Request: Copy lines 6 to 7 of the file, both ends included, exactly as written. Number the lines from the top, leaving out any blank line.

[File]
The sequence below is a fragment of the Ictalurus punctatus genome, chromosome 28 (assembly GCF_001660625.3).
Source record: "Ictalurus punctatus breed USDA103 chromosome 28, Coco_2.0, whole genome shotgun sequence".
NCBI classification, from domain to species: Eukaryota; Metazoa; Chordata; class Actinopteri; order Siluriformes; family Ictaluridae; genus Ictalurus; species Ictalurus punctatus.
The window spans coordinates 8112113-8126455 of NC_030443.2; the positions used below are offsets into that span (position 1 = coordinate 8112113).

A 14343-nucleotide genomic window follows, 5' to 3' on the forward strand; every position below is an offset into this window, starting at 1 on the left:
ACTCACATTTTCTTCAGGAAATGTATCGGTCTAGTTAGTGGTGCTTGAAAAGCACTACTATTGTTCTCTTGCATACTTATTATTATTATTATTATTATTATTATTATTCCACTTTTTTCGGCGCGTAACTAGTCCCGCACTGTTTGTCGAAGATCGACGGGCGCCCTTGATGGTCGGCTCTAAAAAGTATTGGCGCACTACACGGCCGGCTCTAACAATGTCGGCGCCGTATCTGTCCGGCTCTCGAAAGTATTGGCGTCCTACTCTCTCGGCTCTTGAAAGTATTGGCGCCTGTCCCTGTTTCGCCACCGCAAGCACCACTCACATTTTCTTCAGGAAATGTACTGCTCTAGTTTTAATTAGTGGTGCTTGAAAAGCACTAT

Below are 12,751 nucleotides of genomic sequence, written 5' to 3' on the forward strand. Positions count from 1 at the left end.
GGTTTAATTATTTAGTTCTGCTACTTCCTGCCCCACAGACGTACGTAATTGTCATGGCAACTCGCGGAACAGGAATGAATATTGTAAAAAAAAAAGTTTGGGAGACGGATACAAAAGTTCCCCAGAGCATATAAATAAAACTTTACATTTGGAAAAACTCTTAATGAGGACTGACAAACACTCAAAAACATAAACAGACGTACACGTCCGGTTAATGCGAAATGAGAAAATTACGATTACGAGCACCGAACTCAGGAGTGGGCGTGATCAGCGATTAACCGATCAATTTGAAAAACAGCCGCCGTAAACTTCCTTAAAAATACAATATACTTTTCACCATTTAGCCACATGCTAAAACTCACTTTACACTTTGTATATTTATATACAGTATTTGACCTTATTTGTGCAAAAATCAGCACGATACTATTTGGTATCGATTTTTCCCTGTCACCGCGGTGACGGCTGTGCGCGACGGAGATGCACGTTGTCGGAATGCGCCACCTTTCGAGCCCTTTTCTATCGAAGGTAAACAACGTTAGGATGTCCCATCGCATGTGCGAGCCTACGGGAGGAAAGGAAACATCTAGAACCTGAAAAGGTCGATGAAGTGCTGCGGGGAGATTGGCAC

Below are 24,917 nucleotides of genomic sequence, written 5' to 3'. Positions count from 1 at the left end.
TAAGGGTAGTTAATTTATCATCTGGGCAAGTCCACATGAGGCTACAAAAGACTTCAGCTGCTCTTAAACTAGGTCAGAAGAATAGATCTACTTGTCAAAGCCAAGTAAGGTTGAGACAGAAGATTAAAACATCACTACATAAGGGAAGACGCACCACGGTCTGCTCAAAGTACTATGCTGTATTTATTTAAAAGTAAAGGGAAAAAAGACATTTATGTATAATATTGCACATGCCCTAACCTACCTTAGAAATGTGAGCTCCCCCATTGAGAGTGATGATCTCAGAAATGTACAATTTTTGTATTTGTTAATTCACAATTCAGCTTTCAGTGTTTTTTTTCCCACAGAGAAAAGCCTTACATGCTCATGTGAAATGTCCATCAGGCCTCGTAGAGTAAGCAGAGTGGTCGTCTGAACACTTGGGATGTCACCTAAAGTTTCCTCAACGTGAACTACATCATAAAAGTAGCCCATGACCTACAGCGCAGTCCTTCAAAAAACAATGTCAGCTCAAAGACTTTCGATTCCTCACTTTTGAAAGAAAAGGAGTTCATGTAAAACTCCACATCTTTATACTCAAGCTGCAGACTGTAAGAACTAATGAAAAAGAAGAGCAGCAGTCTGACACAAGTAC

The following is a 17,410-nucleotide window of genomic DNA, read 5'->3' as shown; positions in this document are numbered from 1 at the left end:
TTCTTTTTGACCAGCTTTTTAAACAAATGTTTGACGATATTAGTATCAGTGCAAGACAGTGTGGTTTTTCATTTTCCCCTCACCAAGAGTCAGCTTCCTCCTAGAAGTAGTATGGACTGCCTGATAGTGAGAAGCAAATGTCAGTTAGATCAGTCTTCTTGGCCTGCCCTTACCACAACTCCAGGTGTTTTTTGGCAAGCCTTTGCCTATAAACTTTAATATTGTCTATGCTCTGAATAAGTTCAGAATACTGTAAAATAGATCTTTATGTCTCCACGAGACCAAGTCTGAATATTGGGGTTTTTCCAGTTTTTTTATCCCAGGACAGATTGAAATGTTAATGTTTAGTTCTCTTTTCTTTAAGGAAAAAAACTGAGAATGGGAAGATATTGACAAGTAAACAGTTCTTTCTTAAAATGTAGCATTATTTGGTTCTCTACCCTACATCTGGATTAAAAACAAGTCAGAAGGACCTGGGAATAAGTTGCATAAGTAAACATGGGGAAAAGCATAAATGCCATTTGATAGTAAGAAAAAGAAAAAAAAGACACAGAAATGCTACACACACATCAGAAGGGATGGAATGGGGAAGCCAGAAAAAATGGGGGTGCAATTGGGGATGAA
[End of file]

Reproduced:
ACTCACATTTTCTTCAGGAAATGTATCGGTCTAGTTAGTGGTGCTTGAAAAGCACTACTATTGTTCTCTTGCATACTTATTATTATTATTATTATTATTATTATTATTCCACTTTTTTCGGCGCGTAACTAGTCCCGCACTGTTTGTCGAAGATCGACGGGCGCCCTTGATGGTCGGCTCTAAAAAGTATTGGCGCACTACACGGCCGGCTCTAACAATGTCGGCGCCGTATCTGTCCGGCTCTCGAAAGTATTGGCGTCCTACTCTCTCGGCTCTTGAAAGTATTGGCGCCTGTCCCTGTTTCGCCACCGCAAGCACCACTCACATTTTCTTCAGGAAATGTACTGCTCTAGTTTTAATTAGTGGTGCTTGAAAAGCACTAT

Below are 12,751 nucleotides of genomic sequence, written 5' to 3' on the forward strand. Positions count from 1 at the left end.